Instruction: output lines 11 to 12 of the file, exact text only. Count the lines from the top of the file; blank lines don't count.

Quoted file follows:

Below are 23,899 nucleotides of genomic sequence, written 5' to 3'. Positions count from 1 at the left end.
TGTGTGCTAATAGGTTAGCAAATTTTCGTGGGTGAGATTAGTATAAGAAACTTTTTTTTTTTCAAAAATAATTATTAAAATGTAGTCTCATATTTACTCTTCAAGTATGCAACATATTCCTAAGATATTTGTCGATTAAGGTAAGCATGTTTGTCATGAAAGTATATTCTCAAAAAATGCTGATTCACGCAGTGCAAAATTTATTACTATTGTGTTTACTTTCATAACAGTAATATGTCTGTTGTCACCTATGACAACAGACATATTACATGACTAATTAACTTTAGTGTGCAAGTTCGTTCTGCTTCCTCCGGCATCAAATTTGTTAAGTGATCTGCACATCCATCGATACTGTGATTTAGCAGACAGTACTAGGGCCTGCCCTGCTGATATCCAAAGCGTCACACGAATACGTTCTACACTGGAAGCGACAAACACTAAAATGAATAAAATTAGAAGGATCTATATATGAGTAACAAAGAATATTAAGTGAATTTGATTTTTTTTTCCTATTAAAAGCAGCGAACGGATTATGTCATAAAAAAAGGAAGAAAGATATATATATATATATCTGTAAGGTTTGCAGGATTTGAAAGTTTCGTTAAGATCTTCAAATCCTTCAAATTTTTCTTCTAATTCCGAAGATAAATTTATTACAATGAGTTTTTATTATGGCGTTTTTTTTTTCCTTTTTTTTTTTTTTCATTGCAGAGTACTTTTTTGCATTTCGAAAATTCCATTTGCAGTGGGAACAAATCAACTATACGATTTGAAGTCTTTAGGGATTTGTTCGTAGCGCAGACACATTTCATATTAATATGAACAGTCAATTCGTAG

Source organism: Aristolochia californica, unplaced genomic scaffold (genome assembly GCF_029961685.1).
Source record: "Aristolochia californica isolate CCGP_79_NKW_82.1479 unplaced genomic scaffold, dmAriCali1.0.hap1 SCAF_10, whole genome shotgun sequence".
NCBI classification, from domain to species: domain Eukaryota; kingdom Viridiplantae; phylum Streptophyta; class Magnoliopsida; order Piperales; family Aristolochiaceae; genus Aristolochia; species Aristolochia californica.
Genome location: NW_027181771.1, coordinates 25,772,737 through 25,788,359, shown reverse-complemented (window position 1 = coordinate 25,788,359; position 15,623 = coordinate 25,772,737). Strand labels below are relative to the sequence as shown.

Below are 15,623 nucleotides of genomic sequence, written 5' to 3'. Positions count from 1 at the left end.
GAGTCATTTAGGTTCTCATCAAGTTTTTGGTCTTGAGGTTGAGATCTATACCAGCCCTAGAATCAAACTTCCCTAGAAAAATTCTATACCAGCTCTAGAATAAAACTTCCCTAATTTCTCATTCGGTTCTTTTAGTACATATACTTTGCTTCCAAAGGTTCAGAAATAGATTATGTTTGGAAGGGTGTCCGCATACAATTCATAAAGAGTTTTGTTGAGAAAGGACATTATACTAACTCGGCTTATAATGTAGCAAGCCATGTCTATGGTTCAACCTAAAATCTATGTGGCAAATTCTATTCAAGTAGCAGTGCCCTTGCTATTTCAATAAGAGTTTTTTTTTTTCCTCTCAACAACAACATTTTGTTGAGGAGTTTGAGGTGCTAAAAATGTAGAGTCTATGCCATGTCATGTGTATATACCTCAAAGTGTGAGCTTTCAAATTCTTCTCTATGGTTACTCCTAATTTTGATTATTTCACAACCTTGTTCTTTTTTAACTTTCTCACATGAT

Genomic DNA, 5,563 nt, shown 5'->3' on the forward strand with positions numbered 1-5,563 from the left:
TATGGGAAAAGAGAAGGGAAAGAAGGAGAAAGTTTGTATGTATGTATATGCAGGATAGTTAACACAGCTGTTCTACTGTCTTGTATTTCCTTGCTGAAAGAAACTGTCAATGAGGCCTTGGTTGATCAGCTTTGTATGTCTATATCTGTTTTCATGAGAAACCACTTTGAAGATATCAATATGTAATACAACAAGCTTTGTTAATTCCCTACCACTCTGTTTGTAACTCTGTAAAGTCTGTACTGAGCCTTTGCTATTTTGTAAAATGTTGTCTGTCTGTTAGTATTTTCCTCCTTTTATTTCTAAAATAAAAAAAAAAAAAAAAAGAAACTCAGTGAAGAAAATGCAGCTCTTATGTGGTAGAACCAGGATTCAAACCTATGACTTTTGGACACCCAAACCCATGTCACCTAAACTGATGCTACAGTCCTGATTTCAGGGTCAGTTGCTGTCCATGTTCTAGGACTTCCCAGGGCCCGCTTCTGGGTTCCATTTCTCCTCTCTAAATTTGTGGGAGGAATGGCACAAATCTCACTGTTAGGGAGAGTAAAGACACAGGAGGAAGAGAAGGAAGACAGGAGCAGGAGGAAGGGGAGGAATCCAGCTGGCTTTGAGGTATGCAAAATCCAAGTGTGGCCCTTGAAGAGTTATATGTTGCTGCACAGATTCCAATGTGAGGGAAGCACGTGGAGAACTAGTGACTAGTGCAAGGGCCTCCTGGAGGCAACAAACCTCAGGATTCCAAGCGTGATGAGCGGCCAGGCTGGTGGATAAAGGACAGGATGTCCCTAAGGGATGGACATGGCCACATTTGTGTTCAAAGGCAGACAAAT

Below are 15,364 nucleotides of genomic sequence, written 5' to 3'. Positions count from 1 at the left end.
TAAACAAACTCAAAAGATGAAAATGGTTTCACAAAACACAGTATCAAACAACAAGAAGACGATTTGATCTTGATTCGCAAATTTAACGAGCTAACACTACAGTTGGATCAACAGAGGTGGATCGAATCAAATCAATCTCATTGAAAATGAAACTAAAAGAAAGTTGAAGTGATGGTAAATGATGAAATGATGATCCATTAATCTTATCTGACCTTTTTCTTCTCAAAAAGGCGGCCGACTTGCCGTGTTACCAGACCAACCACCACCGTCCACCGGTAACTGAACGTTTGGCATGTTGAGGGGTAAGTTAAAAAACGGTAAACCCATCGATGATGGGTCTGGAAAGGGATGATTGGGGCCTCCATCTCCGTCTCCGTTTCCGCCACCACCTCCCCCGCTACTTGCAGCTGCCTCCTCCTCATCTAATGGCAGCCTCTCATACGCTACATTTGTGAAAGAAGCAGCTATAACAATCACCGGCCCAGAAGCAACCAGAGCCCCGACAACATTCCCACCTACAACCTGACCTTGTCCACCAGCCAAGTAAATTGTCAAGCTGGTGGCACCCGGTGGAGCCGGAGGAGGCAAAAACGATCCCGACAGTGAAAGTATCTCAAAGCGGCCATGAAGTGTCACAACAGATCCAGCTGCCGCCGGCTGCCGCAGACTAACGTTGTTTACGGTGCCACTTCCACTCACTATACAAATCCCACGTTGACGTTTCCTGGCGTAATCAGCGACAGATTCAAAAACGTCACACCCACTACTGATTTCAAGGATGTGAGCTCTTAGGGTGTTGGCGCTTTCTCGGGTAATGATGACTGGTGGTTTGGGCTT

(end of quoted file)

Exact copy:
Below are 15,364 nucleotides of genomic sequence, written 5' to 3'. Positions count from 1 at the left end.
TAAACAAACTCAAAAGATGAAAATGGTTTCACAAAACACAGTATCAAACAACAAGAAGACGATTTGATCTTGATTCGCAAATTTAACGAGCTAACACTACAGTTGGATCAACAGAGGTGGATCGAATCAAATCAATCTCATTGAAAATGAAACTAAAAGAAAGTTGAAGTGATGGTAAATGATGAAATGATGATCCATTAATCTTATCTGACCTTTTTCTTCTCAAAAAGGCGGCCGACTTGCCGTGTTACCAGACCAACCACCACCGTCCACCGGTAACTGAACGTTTGGCATGTTGAGGGGTAAGTTAAAAAACGGTAAACCCATCGATGATGGGTCTGGAAAGGGATGATTGGGGCCTCCATCTCCGTCTCCGTTTCCGCCACCACCTCCCCCGCTACTTGCAGCTGCCTCCTCCTCATCTAATGGCAGCCTCTCATACGCTACATTTGTGAAAGAAGCAGCTATAACAATCACCGGCCCAGAAGCAACCAGAGCCCCGACAACATTCCCACCTACAACCTGACCTTGTCCACCAGCCAAGTAAATTGTCAAGCTGGTGGCACCCGGTGGAGCCGGAGGAGGCAAAAACGATCCCGACAGTGAAAGTATCTCAAAGCGGCCATGAAGTGTCACAACAGATCCAGCTGCCGCCGGCTGCCGCAGACTAACGTTGTTTACGGTGCCACTTCCACTCACTATACAAATCCCACGTTGACGTTTCCTGGCGTAATCAGCGACAGATTCAAAAACGTCACACCCACTACTGATTTCAAGGATGTGAGCTCTTAGGGTGTTGGCGCTTTCTCGGGTAATGATGACTGGTGGTTTGGGCTT